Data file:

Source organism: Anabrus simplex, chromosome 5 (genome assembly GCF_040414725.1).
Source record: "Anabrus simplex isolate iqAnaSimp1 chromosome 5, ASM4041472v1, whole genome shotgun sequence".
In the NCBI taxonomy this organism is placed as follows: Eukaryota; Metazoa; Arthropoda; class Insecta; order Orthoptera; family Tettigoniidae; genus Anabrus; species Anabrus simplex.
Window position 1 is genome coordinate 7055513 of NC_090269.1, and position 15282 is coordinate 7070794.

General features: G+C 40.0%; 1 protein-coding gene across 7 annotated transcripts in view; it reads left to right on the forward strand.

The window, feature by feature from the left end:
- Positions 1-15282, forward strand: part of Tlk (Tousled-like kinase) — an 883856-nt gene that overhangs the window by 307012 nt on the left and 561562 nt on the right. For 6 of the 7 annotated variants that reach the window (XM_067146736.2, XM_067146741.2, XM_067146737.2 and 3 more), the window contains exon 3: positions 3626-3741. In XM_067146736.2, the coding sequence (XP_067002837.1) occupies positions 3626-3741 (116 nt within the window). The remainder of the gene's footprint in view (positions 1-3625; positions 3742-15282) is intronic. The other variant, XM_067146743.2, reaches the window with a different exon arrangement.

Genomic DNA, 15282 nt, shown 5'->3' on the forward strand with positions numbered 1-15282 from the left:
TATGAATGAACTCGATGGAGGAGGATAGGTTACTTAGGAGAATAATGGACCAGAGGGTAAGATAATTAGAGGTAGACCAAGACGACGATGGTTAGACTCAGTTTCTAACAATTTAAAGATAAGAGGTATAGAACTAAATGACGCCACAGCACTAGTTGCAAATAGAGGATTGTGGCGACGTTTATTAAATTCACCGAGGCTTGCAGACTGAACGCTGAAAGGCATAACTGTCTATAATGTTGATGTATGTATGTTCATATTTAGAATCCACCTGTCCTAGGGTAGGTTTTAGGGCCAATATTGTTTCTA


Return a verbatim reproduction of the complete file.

Source organism: Anabrus simplex, chromosome 5 (genome assembly GCF_040414725.1).
Source record: "Anabrus simplex isolate iqAnaSimp1 chromosome 5, ASM4041472v1, whole genome shotgun sequence".
In the NCBI taxonomy this organism is placed as follows: Eukaryota; Metazoa; Arthropoda; class Insecta; order Orthoptera; family Tettigoniidae; genus Anabrus; species Anabrus simplex.
Window position 1 is genome coordinate 7055513 of NC_090269.1, and position 15282 is coordinate 7070794.

General features: G+C 40.0%; 1 protein-coding gene across 7 annotated transcripts in view; it reads left to right on the forward strand.

The window, feature by feature from the left end:
- Positions 1-15282, forward strand: part of Tlk (Tousled-like kinase) — an 883856-nt gene that overhangs the window by 307012 nt on the left and 561562 nt on the right. For 6 of the 7 annotated variants that reach the window (XM_067146736.2, XM_067146741.2, XM_067146737.2 and 3 more), the window contains exon 3: positions 3626-3741. In XM_067146736.2, the coding sequence (XP_067002837.1) occupies positions 3626-3741 (116 nt within the window). The remainder of the gene's footprint in view (positions 1-3625; positions 3742-15282) is intronic. The other variant, XM_067146743.2, reaches the window with a different exon arrangement.

Genomic DNA, 15282 nt, shown 5'->3' on the forward strand with positions numbered 1-15282 from the left:
TATGAATGAACTCGATGGAGGAGGATAGGTTACTTAGGAGAATAATGGACCAGAGGGTAAGATAATTAGAGGTAGACCAAGACGACGATGGTTAGACTCAGTTTCTAACAATTTAAAGATAAGAGGTATAGAACTAAATGACGCCACAGCACTAGTTGCAAATAGAGGATTGTGGCGACGTTTATTAAATTCACCGAGGCTTGCAGACTGAACGCTGAAAGGCATAACTGTCTATAATGTTGATGTATGTATGTTCATATTTAGAATCCACCTGTCCTAGGGTAGGTTTTAGGGCCAATATTGTTTCTA